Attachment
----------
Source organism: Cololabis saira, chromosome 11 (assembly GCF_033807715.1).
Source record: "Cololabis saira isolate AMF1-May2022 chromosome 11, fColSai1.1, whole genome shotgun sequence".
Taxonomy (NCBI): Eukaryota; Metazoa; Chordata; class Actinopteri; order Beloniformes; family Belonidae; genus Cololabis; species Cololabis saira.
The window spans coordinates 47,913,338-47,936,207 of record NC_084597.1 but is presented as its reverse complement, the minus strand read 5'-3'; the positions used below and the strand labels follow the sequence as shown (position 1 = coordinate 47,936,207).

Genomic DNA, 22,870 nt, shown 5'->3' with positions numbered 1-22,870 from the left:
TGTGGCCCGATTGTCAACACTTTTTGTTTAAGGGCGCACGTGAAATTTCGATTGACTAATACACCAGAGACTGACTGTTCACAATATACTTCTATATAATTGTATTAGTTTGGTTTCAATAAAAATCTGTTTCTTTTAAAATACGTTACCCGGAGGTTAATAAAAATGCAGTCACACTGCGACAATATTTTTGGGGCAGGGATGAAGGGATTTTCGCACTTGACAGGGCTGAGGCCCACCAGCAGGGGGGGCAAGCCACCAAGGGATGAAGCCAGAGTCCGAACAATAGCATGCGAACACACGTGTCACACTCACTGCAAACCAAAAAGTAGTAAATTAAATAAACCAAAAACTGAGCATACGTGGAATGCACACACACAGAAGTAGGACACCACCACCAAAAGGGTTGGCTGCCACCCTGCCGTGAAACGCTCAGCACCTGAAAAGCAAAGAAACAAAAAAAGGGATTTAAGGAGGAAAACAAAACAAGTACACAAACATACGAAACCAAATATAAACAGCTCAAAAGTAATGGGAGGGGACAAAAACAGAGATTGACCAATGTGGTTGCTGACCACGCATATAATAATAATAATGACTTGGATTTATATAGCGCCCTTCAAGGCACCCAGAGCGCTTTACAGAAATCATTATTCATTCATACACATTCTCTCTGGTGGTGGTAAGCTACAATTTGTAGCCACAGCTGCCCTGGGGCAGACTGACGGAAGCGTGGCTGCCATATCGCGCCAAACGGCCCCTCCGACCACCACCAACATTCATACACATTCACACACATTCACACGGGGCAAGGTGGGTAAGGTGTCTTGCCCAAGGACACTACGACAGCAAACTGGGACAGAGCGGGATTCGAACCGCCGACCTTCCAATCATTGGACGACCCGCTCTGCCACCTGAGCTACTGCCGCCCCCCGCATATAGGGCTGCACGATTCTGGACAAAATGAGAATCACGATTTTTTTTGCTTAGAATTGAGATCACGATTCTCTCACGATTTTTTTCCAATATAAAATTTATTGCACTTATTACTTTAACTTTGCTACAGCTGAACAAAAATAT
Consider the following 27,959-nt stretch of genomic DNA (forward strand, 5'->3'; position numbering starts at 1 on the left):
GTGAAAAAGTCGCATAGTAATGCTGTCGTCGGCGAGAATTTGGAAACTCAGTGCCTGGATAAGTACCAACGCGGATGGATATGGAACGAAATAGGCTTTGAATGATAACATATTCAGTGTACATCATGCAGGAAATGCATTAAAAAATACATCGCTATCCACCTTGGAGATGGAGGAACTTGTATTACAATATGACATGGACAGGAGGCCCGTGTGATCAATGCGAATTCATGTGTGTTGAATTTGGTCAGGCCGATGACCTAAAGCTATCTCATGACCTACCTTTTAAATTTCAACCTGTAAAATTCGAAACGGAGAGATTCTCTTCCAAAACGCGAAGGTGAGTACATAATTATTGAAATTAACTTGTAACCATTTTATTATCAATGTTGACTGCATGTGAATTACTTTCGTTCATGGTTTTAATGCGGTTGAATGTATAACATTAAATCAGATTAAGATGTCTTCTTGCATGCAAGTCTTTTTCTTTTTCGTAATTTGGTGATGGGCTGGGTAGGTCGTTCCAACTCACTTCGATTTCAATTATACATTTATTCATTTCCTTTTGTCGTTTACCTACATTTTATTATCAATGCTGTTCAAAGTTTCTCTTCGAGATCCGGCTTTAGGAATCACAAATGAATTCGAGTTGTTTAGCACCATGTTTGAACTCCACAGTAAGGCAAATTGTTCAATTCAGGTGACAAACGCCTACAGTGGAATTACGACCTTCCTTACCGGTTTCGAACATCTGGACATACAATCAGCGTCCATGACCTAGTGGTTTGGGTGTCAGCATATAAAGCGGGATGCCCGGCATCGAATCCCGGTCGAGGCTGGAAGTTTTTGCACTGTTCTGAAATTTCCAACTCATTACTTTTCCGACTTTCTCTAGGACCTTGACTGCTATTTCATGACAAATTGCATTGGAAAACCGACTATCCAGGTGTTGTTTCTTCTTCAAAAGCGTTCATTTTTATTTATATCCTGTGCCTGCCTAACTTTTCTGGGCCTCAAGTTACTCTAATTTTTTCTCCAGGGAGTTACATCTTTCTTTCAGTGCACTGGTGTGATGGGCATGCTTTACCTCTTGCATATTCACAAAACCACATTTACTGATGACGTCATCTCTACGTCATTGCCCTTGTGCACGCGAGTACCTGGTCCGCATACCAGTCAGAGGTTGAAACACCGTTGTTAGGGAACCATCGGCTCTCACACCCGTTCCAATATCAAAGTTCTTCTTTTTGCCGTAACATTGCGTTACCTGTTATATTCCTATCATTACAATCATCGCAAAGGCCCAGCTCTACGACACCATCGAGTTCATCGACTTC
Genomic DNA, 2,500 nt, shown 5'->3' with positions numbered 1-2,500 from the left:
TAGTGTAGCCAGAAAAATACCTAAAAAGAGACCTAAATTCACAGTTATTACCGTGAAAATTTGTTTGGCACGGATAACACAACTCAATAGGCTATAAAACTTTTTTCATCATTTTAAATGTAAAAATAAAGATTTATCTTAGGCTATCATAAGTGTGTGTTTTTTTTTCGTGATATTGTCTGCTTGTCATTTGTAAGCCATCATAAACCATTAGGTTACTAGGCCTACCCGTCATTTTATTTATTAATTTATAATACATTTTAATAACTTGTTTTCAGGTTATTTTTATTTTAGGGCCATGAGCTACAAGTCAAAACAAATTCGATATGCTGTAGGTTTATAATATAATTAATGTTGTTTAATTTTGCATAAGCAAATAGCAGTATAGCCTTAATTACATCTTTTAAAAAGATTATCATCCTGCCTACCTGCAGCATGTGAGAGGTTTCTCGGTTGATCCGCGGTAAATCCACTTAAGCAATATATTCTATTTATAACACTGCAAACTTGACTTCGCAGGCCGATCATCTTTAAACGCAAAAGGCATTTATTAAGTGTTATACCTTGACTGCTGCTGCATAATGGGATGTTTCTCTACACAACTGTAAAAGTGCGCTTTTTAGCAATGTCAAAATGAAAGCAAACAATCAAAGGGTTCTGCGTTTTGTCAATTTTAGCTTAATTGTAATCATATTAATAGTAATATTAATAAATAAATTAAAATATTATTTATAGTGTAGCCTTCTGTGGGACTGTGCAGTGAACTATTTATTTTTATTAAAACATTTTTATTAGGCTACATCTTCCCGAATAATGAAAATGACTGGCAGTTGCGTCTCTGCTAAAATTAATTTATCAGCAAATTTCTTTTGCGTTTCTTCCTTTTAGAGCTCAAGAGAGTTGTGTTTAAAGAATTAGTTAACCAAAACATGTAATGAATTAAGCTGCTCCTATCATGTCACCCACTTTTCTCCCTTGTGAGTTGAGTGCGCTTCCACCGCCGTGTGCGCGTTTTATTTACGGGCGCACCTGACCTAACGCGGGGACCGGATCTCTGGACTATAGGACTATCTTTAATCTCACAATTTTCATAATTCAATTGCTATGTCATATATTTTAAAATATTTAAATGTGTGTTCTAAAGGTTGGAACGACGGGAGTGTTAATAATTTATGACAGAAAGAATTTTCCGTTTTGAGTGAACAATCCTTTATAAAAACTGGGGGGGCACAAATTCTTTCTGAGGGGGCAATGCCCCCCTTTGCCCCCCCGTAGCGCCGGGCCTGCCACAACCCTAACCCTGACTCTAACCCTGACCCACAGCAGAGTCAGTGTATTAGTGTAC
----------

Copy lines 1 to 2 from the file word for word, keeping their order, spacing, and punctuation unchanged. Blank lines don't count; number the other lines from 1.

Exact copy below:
Source organism: Cololabis saira, chromosome 11 (assembly GCF_033807715.1).
Source record: "Cololabis saira isolate AMF1-May2022 chromosome 11, fColSai1.1, whole genome shotgun sequence".